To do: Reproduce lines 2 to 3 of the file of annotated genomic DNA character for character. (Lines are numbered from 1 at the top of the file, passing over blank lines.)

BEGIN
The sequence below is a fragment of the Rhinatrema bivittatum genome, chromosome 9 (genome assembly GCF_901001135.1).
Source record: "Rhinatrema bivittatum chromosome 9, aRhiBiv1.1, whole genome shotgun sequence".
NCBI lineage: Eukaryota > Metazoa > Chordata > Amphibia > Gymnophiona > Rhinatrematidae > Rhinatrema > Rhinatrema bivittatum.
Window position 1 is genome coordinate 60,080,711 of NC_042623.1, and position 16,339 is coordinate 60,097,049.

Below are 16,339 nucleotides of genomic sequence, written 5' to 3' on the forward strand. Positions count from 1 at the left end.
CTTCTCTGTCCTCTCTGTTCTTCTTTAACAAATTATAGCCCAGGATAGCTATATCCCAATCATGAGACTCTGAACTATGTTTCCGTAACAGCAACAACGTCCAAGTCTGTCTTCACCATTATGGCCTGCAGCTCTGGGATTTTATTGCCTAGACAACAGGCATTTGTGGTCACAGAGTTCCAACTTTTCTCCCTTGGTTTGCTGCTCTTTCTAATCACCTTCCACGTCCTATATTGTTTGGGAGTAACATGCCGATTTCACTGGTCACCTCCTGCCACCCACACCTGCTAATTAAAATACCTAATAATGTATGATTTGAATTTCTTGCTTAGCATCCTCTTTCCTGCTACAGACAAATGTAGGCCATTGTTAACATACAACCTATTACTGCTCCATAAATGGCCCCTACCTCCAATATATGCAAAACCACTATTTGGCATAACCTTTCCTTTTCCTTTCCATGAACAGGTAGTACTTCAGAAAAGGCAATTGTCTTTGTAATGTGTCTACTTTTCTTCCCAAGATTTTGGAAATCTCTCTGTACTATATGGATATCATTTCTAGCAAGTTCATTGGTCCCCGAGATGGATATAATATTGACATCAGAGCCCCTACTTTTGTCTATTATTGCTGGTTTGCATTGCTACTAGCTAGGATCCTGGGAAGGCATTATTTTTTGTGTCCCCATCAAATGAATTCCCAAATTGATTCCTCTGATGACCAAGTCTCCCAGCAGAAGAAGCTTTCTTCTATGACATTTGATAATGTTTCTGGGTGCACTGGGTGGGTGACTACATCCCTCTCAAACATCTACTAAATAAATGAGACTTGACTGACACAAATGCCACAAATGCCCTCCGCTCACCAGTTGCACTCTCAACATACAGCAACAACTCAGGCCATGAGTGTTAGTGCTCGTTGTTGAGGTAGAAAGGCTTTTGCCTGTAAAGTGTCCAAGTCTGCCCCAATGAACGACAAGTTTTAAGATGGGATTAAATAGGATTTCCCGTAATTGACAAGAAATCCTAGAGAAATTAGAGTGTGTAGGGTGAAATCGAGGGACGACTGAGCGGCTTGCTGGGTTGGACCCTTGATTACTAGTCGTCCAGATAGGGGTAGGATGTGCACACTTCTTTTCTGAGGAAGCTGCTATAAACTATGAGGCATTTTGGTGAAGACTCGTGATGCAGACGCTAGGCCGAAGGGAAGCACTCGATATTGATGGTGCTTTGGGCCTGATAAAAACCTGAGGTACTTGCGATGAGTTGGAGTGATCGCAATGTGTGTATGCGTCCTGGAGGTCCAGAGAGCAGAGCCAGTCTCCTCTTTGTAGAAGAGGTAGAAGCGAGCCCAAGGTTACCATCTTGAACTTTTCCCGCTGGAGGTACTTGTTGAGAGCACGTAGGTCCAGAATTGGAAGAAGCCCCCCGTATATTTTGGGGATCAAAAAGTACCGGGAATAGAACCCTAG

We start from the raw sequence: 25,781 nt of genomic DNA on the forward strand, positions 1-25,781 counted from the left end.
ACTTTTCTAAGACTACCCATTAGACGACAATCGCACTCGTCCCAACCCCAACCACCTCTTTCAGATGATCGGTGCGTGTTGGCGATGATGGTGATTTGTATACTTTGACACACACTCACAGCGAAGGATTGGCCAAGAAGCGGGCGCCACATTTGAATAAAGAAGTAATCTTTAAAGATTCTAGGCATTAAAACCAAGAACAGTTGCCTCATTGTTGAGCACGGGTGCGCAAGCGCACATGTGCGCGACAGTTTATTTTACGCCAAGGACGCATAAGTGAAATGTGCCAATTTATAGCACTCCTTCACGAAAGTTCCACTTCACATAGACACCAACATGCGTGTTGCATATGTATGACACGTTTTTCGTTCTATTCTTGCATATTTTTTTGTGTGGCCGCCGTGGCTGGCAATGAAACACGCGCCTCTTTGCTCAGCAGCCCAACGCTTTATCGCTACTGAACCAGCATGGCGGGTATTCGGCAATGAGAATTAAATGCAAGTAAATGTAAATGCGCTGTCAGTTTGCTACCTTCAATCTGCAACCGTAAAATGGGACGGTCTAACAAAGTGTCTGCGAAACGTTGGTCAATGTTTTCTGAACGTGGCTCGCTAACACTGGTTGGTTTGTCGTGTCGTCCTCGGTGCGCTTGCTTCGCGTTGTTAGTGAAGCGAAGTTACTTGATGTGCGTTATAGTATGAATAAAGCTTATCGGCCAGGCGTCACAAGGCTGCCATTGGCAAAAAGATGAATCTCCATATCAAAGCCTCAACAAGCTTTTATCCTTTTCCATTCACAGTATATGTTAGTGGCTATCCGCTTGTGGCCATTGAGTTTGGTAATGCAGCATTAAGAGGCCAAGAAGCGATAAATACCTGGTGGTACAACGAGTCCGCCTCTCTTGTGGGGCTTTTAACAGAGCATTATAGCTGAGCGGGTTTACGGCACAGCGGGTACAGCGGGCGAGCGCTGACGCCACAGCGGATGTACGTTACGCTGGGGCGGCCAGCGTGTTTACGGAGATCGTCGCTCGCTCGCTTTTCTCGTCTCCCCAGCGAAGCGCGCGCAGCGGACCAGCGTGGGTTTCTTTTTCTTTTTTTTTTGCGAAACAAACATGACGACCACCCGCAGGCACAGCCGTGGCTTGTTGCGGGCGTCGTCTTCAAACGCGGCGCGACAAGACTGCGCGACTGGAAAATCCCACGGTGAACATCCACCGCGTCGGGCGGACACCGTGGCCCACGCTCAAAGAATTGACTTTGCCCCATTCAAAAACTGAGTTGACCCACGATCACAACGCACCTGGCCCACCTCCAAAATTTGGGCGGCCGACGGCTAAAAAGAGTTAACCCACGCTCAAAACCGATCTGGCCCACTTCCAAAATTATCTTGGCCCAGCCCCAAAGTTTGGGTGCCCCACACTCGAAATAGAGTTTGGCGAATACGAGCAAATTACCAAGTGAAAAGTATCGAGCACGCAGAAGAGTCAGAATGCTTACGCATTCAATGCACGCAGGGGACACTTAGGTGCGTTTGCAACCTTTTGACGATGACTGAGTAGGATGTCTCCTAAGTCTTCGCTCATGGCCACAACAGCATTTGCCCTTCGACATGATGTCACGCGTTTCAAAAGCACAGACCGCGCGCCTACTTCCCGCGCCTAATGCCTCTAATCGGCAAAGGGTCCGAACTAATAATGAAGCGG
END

Source record: "Rhinatrema bivittatum chromosome 9, aRhiBiv1.1, whole genome shotgun sequence".
NCBI lineage: Eukaryota > Metazoa > Chordata > Amphibia > Gymnophiona > Rhinatrematidae > Rhinatrema > Rhinatrema bivittatum.